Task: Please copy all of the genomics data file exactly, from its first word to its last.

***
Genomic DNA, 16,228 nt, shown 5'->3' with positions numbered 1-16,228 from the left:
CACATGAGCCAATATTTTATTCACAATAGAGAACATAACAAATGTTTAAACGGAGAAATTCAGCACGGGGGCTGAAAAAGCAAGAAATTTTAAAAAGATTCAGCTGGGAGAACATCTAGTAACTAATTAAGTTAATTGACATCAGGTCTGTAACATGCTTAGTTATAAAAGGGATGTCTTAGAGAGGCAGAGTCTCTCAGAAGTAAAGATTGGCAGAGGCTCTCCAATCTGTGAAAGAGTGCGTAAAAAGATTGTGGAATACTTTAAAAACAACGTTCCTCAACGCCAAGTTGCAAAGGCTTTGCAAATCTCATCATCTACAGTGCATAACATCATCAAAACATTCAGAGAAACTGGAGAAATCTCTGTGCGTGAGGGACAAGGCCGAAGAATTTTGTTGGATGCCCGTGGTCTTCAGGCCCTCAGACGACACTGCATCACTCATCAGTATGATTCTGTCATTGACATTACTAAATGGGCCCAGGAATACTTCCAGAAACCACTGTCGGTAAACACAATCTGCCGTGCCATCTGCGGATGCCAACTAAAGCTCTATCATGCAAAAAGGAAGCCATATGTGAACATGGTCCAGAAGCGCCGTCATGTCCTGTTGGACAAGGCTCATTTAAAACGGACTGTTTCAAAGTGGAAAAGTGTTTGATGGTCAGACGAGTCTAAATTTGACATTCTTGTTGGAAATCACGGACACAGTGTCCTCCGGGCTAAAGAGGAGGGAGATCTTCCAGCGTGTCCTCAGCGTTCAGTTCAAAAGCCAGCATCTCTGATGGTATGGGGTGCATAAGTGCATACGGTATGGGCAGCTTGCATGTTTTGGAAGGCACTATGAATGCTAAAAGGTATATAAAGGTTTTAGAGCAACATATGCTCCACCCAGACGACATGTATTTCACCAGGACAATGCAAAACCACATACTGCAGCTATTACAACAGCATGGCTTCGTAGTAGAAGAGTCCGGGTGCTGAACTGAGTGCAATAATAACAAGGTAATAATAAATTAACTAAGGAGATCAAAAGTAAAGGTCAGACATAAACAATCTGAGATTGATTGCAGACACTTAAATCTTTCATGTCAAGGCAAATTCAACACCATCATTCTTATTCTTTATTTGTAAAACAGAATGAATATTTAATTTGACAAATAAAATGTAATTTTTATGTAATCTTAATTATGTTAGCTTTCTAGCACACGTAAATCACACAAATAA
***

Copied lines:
Genomic DNA, 16,228 nt, shown 5'->3' with positions numbered 1-16,228 from the left:
CACATGAGCCAATATTTTATTCACAATAGAGAACATAACAAATGTTTAAACGGAGAAATTCAGCACGGGGGCTGAAAAAGCAAGAAATTTTAAAAAGATTCAGCTGGGAGAACATCTAGTAACTAATTAAGTTAATTGACATCAGGTCTGTAACATGCTTAGTTATAAAAGGGATGTCTTAGAGAGGCAGAGTCTCTCAGAAGTAAAGATTGGCAGAGGCTCTCCAATCTGTGAAAGAGTGCGTAAAAAGATTGTGGAATACTTTAAAAACAACGTTCCTCAACGCCAAGTTGCAAAGGCTTTGCAAATCTCATCATCTACAGTGCATAACATCATCAAAACATTCAGAGAAACTGGAGAAATCTCTGTGCGTGAGGGACAAGGCCGAAGAATTTTGTTGGATGCCCGTGGTCTTCAGGCCCTCAGACGACACTGCATCACTCATCAGTATGATTCTGTCATTGACATTACTAAATGGGCCCAGGAATACTTCCAGAAACCACTGTCGGTAAACACAATCTGCCGTGCCATCTGCGGATGCCAACTAAAGCTCTATCATGCAAAAAGGAAGCCATATGTGAACATGGTCCAGAAGCGCCGTCATGTCCTGTTGGACAAGGCTCATTTAAAACGGACTGTTTCAAAGTGGAAAAGTGTTTGATGGTCAGACGAGTCTAAATTTGACATTCTTGTTGGAAATCACGGACACAGTGTCCTCCGGGCTAAAGAGGAGGGAGATCTTCCAGCGTGTCCTCAGCGTTCAGTTCAAAAGCCAGCATCTCTGATGGTATGGGGTGCATAAGTGCATACGGTATGGGCAGCTTGCATGTTTTGGAAGGCACTATGAATGCTAAAAGGTATATAAAGGTTTTAGAGCAACATATGCTCCACCCAGACGACATGTATTTCACCAGGACAATGCAAAACCACATACTGCAGCTATTACAACAGCATGGCTTCGTAGTAGAAGAGTCCGGGTGCTGAACTGAGTGCAATAATAACAAGGTAATAATAAATTAACTAAGGAGATCAAAAGTAAAGGTCAGACATAAACAATCTGAGATTGATTGCAGACACTTAAATCTTTCATGTCAAGGCAAATTCAACACCATCATTCTTATTCTTTATTTGTAAAACAGAATGAATATTTAATTTGACAAATAAAATGTAATTTTTATGTAATCTTAATTATGTTAGCTTTCTAGCACACGTAAATCACACAAATAA